Financial meltdown impacts channel order books

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Financial meltdown impacts channel order books

Microscope contributor

The meltdown in the global financial market has created a tidal wave of uncertainty among IT buyers that were already twitchy about ripples in the global economy, dramatically altering resellers’ and integrators prospect lists.

The collapse of Lehman Brothers and the troubles at Merrill Lynch, HBOS and insurance firm AIG have sent the global stock markets went into a tail spin, taking a toll on IT budgets, according to a host of industry stalwarts.

Customers are getting increasingly nervous said Mike Norris, chief executive at Computacenter, “the whole world is treading with extreme caution”.

“Clearly the credit crunch will be with us for a while yet but how long will this extreme caution last? That is the 64 million dollar question nobody knows the answer to,” he stated.

The credit crunch that culminated in the recent woes across the banking sectors has spread fear and doubt throughout the entire economy and was impacting project sign offs, said Tom Kelly, UK managing director at Logicalis.

“There is a lack of visibility out there in terms of whether deals will go ahead or not, many have been postponed or cancelled,” he told Microscope,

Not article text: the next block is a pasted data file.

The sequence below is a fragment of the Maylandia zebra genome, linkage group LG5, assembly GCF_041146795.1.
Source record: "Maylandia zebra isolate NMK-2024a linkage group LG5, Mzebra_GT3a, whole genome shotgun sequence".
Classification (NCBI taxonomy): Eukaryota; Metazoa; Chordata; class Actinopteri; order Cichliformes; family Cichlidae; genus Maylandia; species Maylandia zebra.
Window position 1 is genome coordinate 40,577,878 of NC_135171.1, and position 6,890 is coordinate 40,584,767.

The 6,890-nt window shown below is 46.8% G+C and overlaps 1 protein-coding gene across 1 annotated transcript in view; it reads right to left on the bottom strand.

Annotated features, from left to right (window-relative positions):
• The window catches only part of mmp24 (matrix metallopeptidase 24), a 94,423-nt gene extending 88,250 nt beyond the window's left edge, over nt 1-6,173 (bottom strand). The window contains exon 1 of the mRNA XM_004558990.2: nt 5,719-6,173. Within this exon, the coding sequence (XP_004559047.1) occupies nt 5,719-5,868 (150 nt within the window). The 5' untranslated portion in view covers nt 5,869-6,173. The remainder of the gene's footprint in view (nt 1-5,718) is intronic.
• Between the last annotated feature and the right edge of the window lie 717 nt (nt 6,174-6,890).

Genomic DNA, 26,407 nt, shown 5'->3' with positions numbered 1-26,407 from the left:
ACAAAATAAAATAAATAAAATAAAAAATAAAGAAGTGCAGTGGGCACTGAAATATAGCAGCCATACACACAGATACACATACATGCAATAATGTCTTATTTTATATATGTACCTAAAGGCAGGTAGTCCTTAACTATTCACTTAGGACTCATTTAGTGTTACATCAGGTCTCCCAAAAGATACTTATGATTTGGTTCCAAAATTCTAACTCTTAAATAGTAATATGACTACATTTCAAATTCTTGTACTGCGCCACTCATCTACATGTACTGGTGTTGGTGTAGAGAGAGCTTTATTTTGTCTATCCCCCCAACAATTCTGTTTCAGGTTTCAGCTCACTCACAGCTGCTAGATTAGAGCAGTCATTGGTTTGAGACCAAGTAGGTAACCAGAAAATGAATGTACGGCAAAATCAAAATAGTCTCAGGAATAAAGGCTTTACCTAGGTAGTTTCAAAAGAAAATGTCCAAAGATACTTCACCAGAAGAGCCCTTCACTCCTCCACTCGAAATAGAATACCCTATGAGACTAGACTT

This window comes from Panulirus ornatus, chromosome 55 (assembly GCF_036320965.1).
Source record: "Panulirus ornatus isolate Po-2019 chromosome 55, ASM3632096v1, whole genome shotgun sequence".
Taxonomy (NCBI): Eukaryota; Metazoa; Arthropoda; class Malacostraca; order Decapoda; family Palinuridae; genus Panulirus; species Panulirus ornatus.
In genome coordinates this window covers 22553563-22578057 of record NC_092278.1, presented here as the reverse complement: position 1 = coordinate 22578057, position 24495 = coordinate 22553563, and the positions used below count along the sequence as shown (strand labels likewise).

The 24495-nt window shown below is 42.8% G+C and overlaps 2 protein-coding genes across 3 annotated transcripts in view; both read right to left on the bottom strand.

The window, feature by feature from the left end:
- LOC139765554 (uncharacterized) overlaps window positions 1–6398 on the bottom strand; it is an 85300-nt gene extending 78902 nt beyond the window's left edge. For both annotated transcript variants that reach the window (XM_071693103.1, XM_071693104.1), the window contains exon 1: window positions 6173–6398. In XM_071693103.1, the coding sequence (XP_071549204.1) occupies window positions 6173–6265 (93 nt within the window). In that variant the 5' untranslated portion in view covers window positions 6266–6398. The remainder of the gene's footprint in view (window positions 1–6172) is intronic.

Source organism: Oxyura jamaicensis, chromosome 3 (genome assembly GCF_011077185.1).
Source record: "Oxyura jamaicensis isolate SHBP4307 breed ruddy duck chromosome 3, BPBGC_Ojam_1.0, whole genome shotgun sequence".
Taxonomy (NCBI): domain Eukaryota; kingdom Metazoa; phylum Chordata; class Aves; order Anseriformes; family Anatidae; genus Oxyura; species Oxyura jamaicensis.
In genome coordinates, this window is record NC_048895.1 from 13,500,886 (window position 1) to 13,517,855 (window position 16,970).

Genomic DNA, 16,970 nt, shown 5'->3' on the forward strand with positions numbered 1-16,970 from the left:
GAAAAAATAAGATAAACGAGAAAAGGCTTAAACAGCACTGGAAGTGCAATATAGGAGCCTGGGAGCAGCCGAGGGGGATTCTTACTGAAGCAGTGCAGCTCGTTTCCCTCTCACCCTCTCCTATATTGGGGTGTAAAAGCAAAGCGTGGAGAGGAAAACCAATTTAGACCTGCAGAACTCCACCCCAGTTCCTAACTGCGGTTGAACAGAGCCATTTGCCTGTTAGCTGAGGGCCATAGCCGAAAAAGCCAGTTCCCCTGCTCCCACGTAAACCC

The pipeline was less certain agreed 2e2 CEO Terry Burt,even integrators that focused on cost saving technologies, have strong client relationships and a good level of annuity-based revenues are not immune to the downturn, he said.

“Anyone that has strong growth forecasts for next year are either very well placed or are deluding themselves…it is difficult to call what will happen next,” he said.

Stuart Fenton, EMEA president at Insight Enterprises echoed the comments of others, “large scale enterprise projects of any substance are being postponed and that is particularly evident on the hardware side.”

The Government sector may be relatively insulated from the current problems said Tara Brady, CEO at Calyx but he disagreed with analyst reports that IT remained a key priority in firms to increase productivity and improve efficiency.

“IT is a back office function and that is always the first thing that companies looks reduce when times get tougher,” he said.

Russell Bolan, European CEO at Dimension Data agreed 2009 would be a tough year for all in the channel, “it will be extremely competitive and there will be an impact on margins but what is new.”

But sounding a more sanguine note he said customers will increasingly look to outsource non-critical IT solutions and “there will be opportunities”.


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